Antibiotic-Resistant Pneumococcal Bacteria Are An Ever Greater Problem

Antibiotic-Resistant Pneumococcal Bacteria Are An Ever Greater Problem

Antibiotic-Resistant Pneumococcal Bacteria Are An Ever Greater Problem

Multidrug-resistant strains of pneumococci are common in the US and continue to increase — especially in children under age 5 — according to a report published in the December 28th, 2001 issue of the New England Journal of Medicine. The authors are hopeful, as am I, that the pneumococcal vaccine, Prevnar, will protect children from these strains of bacteria.

Whether or not a child receives this vaccine, it is wise to avoid creating resistant bacteria. This is best accomplished by avoiding all unnecessary antibiotic use, choosing the narrowest spectrum antibiotic appropriate when an antibiotic is needed, and by making use of probiotics such as active-culture yogurt. Yogurt is a great addition to a child’s regular diet, and is especially helpful during and after antibiotic treatment.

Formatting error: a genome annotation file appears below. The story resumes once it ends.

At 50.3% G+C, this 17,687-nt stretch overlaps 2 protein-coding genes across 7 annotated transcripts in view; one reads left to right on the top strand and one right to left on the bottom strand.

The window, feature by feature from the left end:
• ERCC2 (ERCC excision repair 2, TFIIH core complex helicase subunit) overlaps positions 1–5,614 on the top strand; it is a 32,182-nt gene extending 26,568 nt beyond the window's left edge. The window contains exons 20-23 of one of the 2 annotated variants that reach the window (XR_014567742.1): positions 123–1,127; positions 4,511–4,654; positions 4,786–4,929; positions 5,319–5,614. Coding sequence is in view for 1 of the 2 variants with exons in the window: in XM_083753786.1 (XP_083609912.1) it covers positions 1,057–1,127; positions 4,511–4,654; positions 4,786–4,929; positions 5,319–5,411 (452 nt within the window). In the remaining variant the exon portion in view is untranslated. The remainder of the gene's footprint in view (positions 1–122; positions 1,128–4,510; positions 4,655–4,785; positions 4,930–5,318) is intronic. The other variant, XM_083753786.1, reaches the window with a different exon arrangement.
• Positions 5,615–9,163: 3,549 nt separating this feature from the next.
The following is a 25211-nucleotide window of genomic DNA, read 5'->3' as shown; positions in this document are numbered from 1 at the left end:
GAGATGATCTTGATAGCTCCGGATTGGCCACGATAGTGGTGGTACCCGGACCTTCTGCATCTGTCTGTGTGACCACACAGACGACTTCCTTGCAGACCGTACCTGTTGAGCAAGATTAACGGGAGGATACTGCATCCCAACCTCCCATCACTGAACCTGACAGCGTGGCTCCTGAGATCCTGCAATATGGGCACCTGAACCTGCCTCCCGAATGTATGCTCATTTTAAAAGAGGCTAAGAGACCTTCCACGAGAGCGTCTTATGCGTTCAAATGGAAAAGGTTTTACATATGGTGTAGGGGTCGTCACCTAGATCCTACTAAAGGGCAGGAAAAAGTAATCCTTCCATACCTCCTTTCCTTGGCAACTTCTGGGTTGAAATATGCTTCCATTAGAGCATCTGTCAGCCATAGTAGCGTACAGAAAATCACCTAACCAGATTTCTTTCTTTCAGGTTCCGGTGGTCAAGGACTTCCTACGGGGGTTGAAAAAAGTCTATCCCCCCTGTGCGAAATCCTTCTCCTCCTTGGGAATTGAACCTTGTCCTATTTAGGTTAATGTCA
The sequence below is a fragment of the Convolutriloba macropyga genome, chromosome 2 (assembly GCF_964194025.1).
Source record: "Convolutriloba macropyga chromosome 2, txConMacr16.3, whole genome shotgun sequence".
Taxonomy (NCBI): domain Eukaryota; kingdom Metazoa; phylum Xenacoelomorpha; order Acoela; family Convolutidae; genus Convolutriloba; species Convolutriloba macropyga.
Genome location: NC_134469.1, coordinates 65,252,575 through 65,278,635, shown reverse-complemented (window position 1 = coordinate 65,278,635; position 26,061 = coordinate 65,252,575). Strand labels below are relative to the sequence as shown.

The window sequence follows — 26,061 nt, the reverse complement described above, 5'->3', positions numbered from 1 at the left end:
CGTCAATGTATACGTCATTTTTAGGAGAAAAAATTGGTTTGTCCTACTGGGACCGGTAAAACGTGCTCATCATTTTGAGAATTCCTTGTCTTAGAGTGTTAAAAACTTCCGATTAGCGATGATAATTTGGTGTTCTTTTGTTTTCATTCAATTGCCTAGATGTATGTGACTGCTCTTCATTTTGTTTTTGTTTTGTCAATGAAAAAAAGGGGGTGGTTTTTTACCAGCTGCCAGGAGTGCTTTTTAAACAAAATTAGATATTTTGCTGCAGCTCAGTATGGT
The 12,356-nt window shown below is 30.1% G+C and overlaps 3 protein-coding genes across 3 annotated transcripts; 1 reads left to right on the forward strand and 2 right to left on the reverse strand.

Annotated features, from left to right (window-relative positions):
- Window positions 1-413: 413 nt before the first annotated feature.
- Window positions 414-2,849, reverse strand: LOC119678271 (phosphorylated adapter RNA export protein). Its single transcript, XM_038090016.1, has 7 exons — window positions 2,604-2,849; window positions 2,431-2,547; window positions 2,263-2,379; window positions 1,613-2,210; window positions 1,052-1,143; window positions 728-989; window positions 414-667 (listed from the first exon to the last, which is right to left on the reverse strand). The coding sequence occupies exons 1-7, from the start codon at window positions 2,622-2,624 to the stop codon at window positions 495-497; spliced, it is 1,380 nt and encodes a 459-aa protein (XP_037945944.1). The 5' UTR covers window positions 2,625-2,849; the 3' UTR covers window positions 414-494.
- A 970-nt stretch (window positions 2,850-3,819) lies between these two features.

Dr. Alan Greene

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Dr. Greene is the founder of DrGreene.com (cited by the AMA as “the pioneer physician Web site”), a practicing pediatrician, father of four, & author of Raising Baby Green & Feeding Baby Green. He appears frequently in the media including such venues as the The New York Times, the TODAY Show, Good Morning America, & the Dr. Oz Show.

 

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